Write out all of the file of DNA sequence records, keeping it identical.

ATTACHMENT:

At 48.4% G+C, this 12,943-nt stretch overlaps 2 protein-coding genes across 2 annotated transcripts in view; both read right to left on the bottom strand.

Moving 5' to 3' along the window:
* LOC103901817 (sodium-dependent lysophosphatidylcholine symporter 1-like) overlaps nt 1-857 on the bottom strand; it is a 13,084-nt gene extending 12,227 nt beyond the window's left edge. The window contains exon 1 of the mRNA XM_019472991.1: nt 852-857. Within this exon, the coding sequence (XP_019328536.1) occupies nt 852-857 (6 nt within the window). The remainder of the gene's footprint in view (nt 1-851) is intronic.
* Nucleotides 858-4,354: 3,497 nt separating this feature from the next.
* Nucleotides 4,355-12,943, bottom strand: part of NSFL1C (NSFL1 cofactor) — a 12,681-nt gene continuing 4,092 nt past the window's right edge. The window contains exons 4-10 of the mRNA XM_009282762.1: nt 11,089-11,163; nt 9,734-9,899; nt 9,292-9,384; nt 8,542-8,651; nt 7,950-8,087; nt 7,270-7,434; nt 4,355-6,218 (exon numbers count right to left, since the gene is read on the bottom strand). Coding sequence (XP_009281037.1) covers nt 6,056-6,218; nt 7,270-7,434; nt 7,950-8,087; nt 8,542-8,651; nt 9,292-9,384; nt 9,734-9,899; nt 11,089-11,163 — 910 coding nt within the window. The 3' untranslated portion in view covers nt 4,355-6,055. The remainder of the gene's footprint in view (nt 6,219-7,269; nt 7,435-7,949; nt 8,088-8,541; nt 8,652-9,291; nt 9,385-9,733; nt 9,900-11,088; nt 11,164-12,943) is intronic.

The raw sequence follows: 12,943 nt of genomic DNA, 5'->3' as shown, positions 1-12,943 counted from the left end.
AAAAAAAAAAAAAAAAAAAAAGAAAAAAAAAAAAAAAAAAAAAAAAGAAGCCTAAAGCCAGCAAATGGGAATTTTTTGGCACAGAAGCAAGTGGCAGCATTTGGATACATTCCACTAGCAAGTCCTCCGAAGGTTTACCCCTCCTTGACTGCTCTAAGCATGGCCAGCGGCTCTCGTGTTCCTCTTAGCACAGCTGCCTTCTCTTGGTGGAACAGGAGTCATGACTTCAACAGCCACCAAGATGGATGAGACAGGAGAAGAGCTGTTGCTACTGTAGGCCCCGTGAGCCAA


At 48.4% G+C, this 12,943-nt stretch overlaps 2 protein-coding genes across 2 annotated transcripts in view; both read right to left on the bottom strand.

Moving 5' to 3' along the window:
* LOC103901817 (sodium-dependent lysophosphatidylcholine symporter 1-like) overlaps nt 1-857 on the bottom strand; it is a 13,084-nt gene extending 12,227 nt beyond the window's left edge. The window contains exon 1 of the mRNA XM_019472991.1: nt 852-857. Within this exon, the coding sequence (XP_019328536.1) occupies nt 852-857 (6 nt within the window). The remainder of the gene's footprint in view (nt 1-851) is intronic.
* Nucleotides 858-4,354: 3,497 nt separating this feature from the next.
* Nucleotides 4,355-12,943, bottom strand: part of NSFL1C (NSFL1 cofactor) — a 12,681-nt gene continuing 4,092 nt past the window's right edge. The window contains exons 4-10 of the mRNA XM_009282762.1: nt 11,089-11,163; nt 9,734-9,899; nt 9,292-9,384; nt 8,542-8,651; nt 7,950-8,087; nt 7,270-7,434; nt 4,355-6,218 (exon numbers count right to left, since the gene is read on the bottom strand). Coding sequence (XP_009281037.1) covers nt 6,056-6,218; nt 7,270-7,434; nt 7,950-8,087; nt 8,542-8,651; nt 9,292-9,384; nt 9,734-9,899; nt 11,089-11,163 — 910 coding nt within the window. The 3' untranslated portion in view covers nt 4,355-6,055. The remainder of the gene's footprint in view (nt 6,219-7,269; nt 7,435-7,949; nt 8,088-8,541; nt 8,652-9,291; nt 9,385-9,733; nt 9,900-11,088; nt 11,164-12,943) is intronic.

The raw sequence follows: 12,943 nt of genomic DNA, 5'->3' as shown, positions 1-12,943 counted from the left end.
AAAAAAAAAAAAAAAAAAAAAGAAAAAAAAAAAAAAAAAAAAAAAAGAAGCCTAAAGCCAGCAAATGGGAATTTTTTGGCACAGAAGCAAGTGGCAGCATTTGGATACATTCCACTAGCAAGTCCTCCGAAGGTTTACCCCTCCTTGACTGCTCTAAGCATGGCCAGCGGCTCTCGTGTTCCTCTTAGCACAGCTGCCTTCTCTTGGTGGAACAGGAGTCATGACTTCAACAGCCACCAAGATGGATGAGACAGGAGAAGAGCTGTTGCTACTGTAGGCCCCGTGAGCCAA